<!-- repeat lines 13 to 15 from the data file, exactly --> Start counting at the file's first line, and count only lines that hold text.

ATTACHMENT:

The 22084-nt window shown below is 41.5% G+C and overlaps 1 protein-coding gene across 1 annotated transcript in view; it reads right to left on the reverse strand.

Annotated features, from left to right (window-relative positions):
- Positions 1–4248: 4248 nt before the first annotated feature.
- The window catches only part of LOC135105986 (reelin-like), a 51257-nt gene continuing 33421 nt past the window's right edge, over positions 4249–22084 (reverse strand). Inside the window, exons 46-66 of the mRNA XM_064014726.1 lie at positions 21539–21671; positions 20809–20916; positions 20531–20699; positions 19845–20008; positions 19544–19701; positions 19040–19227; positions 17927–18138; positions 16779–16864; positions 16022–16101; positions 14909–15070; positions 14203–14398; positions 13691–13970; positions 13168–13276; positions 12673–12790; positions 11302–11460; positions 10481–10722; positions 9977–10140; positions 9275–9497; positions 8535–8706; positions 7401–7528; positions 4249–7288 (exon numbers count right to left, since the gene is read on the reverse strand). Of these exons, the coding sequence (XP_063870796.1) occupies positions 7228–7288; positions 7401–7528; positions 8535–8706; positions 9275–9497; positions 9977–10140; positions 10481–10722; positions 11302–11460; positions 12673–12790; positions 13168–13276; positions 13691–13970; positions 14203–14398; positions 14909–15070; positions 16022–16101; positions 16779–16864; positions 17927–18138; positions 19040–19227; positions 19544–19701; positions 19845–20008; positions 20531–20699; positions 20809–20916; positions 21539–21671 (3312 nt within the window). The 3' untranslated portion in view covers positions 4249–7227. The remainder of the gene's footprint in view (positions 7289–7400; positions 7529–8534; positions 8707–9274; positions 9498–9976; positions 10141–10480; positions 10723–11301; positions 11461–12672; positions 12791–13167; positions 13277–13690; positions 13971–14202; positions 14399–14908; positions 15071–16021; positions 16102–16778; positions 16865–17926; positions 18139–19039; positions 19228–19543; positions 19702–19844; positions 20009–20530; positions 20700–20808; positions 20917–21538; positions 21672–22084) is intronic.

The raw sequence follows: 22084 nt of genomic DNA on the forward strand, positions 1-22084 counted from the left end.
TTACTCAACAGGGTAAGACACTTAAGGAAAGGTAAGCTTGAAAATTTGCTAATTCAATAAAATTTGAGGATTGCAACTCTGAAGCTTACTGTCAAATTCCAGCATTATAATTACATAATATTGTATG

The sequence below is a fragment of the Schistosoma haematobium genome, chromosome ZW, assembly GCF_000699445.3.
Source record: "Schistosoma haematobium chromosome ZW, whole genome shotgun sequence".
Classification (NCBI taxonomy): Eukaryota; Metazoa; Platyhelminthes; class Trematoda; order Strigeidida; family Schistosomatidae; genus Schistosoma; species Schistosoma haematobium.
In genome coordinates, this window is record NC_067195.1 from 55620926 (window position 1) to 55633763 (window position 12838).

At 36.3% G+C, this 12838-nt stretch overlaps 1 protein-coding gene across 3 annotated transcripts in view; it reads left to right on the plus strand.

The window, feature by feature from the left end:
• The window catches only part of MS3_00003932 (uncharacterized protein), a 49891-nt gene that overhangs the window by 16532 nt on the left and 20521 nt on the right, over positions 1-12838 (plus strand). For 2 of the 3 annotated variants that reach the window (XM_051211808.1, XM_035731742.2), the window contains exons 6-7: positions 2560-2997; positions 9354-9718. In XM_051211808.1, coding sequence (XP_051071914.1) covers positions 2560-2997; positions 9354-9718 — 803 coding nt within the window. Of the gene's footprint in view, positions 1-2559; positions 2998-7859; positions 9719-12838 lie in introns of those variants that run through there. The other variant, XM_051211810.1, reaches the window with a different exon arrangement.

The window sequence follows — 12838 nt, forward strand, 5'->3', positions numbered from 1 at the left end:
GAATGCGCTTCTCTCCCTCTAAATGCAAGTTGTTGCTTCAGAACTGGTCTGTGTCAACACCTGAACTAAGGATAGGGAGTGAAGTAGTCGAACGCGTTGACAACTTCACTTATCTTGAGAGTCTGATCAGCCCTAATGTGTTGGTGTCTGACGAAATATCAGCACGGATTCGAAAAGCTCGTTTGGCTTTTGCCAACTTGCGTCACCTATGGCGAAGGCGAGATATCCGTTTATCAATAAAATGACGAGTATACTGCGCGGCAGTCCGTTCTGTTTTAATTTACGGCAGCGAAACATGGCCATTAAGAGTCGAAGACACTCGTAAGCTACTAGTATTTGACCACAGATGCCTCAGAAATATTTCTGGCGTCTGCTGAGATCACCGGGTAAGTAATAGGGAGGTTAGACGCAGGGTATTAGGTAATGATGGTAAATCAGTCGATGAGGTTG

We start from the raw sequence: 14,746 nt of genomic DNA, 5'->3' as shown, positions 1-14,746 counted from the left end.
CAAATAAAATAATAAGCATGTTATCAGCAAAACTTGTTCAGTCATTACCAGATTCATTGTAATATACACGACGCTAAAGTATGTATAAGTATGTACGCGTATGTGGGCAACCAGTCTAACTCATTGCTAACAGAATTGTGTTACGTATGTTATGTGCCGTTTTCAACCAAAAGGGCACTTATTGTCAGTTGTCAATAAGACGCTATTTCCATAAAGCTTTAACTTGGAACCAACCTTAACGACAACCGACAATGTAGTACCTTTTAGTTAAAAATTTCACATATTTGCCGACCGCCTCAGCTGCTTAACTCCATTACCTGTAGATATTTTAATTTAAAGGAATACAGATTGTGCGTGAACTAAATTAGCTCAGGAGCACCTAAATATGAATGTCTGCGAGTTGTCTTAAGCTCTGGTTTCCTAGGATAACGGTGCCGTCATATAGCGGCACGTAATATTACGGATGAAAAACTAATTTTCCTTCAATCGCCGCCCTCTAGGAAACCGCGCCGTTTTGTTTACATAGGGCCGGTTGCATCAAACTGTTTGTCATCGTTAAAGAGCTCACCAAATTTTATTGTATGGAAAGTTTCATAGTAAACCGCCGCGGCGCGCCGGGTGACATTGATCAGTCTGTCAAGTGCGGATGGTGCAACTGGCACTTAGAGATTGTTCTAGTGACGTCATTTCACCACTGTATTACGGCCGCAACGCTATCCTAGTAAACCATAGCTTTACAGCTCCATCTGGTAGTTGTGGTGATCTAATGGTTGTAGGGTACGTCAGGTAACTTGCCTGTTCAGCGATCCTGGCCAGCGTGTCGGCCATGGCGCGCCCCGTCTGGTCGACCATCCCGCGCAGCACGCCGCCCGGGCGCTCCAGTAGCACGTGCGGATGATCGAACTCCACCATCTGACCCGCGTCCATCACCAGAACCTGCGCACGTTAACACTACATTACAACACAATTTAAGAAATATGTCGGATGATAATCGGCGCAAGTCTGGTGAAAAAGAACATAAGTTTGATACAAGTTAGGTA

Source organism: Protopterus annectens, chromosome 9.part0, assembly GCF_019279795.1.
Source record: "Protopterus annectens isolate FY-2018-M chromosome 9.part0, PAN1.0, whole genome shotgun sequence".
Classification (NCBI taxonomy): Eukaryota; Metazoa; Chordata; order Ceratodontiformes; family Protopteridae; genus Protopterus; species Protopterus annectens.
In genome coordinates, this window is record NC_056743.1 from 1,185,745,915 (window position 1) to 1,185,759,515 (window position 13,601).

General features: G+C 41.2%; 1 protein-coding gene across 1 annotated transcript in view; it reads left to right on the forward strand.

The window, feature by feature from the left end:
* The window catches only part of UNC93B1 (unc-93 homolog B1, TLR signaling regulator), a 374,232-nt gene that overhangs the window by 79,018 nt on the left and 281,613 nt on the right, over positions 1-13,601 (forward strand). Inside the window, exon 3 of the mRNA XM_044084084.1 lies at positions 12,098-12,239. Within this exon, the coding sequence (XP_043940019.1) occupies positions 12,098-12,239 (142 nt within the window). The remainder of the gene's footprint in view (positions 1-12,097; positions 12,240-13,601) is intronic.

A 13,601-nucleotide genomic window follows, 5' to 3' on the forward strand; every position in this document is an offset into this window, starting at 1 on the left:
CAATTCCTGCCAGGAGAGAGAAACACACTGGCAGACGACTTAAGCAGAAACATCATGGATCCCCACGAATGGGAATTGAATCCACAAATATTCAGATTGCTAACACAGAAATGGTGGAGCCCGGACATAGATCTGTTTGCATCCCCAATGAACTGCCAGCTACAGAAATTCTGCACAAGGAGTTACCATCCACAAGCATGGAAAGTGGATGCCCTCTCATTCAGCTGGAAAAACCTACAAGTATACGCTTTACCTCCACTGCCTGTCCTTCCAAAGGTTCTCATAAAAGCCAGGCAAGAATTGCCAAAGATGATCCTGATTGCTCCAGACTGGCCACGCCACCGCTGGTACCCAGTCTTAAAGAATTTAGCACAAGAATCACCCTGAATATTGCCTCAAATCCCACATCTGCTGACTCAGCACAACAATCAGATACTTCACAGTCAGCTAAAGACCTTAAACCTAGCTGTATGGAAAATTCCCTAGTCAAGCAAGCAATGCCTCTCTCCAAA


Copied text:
• The window catches only part of MS3_00003932 (uncharacterized protein), a 49891-nt gene that overhangs the window by 16532 nt on the left and 20521 nt on the right, over positions 1-12838 (plus strand). For 2 of the 3 annotated variants that reach the window (XM_051211808.1, XM_035731742.2), the window contains exons 6-7: positions 2560-2997; positions 9354-9718. In XM_051211808.1, coding sequence (XP_051071914.1) covers positions 2560-2997; positions 9354-9718 — 803 coding nt within the window. Of the gene's footprint in view, positions 1-2559; positions 2998-7859; positions 9719-12838 lie in introns of those variants that run through there. The other variant, XM_051211810.1, reaches the window with a different exon arrangement.

The window sequence follows — 12838 nt, forward strand, 5'->3', positions numbered from 1 at the left end:
GAATGCGCTTCTCTCCCTCTAAATGCAAGTTGTTGCTTCAGAACTGGTCTGTGTCAACACCTGAACTAAGGATAGGGAGTGAAGTAGTCGAACGCGTTGACAACTTCACTTATCTTGAGAGTCTGATCAGCCCTAATGTGTTGGTGTCTGACGAAATATCAGCACGGATTCGAAAAGCTCGTTTGGCTTTTGCCAACTTGCGTCACCTATGGCGAAGGCGAGATATCCGTTTATCAATAAAATGACGAGTATACTGCGCGGCAGTCCGTTCTGTTTTAATTTACGGCAGCGAAACATGGCCATTAAGAGTCGAAGACACTCGTAAGCTACTAGTATTTGACCACAGATGCCTCAGAAATATTTCTGGCGTCTGCTGAGATCACCGGGTAAGTAATAGGGAGGTTAGACGCAGGGTATTAGGTAATGATGGTAAATCAGTCGATGAGGTTG